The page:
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U.S. Department of State

Diplomacy in Action

Timor-Leste


Bureau of Democracy, Human Rights, and Labor
July 28, 2014

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Executive SummaryShare    

The constitution and other laws and policies protect religious freedom and, in practice, the government generally respected religious freedom. There were reports, however, that the government failed to respond adequately and in a timely manner to alleged infringements on religious freedom.

There were reports of societal abuses and discrimination based on religious affiliation, belief, or practice. Generally, public attitudes toward the small Protestant and Muslim communities were friendly in the capital of Dili; however, outside of the capital, Protestant religious groups were occasionally subject to harassment, violence, and discrimination.

The U.S. embassy discussed religious freedom with the government and regularly expressed support to government leaders for religious freedom.

Section I. Religious DemographyShare    

The U.S. government estimates the total population at 1.2 million (July 2013 estimate). According to the 2010 census, 96.8 percent of the population is Catholic, 2.2 percent Protestant, and less than 1 percent Muslim. Protestant denominations include the Assemblies of God, Baptists, Seventh-day Adventists, Pentecostals, Jehovah’s Witnesses, and the Christian Vision Church. There are also several small nondenominational Protestant congregations. Many citizens also retain animistic beliefs and practices along with their organized religious affiliation.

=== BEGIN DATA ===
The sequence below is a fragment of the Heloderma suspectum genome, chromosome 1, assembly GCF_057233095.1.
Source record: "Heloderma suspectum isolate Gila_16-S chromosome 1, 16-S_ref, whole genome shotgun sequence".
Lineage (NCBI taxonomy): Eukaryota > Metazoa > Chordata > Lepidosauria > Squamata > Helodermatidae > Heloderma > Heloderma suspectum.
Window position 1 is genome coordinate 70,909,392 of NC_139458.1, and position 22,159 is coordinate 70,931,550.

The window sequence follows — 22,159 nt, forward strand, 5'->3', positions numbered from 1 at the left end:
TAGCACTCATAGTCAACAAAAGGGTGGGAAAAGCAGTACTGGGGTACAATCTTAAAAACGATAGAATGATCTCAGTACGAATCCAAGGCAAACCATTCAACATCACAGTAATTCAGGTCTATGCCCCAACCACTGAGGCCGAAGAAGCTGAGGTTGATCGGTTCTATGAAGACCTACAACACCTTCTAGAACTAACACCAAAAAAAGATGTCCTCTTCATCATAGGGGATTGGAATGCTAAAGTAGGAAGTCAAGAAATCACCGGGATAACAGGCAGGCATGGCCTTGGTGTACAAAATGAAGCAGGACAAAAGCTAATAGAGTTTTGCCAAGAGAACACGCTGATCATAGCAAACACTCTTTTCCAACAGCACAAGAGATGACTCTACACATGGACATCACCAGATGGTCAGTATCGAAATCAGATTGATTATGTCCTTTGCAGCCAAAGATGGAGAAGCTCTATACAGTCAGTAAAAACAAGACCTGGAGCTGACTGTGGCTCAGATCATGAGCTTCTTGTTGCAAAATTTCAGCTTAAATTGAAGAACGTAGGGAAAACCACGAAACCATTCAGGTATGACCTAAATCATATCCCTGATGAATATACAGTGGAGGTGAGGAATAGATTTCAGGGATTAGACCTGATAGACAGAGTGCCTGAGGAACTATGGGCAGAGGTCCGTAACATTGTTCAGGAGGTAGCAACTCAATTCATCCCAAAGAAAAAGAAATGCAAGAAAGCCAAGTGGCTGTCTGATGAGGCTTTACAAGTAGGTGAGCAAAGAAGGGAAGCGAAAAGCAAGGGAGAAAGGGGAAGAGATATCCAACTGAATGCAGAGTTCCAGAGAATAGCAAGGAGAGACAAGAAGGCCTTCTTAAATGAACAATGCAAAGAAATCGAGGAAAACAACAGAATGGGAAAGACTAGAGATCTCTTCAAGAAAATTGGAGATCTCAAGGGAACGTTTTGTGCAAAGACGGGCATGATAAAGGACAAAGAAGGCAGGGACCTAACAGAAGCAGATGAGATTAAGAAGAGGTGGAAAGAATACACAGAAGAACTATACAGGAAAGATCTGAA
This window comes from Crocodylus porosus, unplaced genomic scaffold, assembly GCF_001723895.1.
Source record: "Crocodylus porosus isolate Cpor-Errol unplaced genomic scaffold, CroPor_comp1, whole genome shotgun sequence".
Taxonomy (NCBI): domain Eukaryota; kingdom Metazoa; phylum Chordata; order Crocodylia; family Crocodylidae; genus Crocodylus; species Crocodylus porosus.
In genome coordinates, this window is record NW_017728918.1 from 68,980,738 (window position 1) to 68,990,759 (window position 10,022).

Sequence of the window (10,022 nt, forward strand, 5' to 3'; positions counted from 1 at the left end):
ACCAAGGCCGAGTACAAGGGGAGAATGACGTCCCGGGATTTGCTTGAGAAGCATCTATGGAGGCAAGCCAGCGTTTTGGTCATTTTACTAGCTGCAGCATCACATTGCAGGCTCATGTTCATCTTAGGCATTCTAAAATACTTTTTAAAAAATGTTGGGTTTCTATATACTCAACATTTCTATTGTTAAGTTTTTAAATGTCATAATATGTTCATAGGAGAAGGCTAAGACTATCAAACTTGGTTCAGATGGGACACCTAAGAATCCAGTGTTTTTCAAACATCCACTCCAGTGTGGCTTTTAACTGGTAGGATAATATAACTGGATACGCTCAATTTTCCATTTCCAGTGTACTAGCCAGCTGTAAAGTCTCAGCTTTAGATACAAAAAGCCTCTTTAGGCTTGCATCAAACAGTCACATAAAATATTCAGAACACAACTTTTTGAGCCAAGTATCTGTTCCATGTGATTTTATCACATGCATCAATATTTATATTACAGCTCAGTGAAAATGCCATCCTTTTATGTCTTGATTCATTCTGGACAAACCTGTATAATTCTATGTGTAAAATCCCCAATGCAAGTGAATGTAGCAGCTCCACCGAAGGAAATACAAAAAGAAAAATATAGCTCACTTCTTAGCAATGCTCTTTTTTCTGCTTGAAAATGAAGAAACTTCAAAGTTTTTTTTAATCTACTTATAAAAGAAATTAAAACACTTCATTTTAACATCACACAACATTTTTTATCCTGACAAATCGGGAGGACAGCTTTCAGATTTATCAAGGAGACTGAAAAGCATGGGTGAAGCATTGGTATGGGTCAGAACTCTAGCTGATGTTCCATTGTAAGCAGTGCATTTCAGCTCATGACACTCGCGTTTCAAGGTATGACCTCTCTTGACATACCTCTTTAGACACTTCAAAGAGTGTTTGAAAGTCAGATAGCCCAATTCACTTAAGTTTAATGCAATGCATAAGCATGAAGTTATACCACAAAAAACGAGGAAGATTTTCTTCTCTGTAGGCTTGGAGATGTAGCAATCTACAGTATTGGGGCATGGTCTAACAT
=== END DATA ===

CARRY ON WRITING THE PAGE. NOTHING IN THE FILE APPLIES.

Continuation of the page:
Section II. Status of Government Respect for Religious FreedomShare    

Legal/Policy Framework

The constitution and other laws and policies generally protect religious freedom. The law at all levels protects against abuse of religious freedom, either by governmental or private actors.

There is no official state religion.

The government provides some funding to religious organizations to support activities and help in the construction or rehabilitation of places of worship, usually on the basis of a request for assistance.

Police cadets receive training in equal enforcement of the law and nondiscrimination, including religious nondiscrimination.

The secretary of state for security has authority to register religious organizations; however, the agency has yet to develop registration procedures.

The law states that “foreigners cannot provide religious assistance to the defense and security forces, except in cases of absolute need and urgency.” Foreign citizen missionaries and other religious figures are exempt from paying normal residence and visa fees.

Government Practices

The government generally respected religious freedom in practice but there were reports that it failed to respond adequately and in a timely manner to alleged infringements on religious freedom.

Catholic values remained prominent in the political life of the country.

Some religious minorities viewed the government funding process for religious organizations as discriminatory. The government funded requests from the Catholic Church and the main Dili mosque for new construction and building maintenance, but several Protestant groups stated the government would not fund their project requests. The majority of funds for Protestant church building projects came from foreign donors.

Some denominations complained of long delays in the visa approval and renewal processes. The ban on foreigners providing religious services to defense and security forces has not unduly restricted the work of missionaries.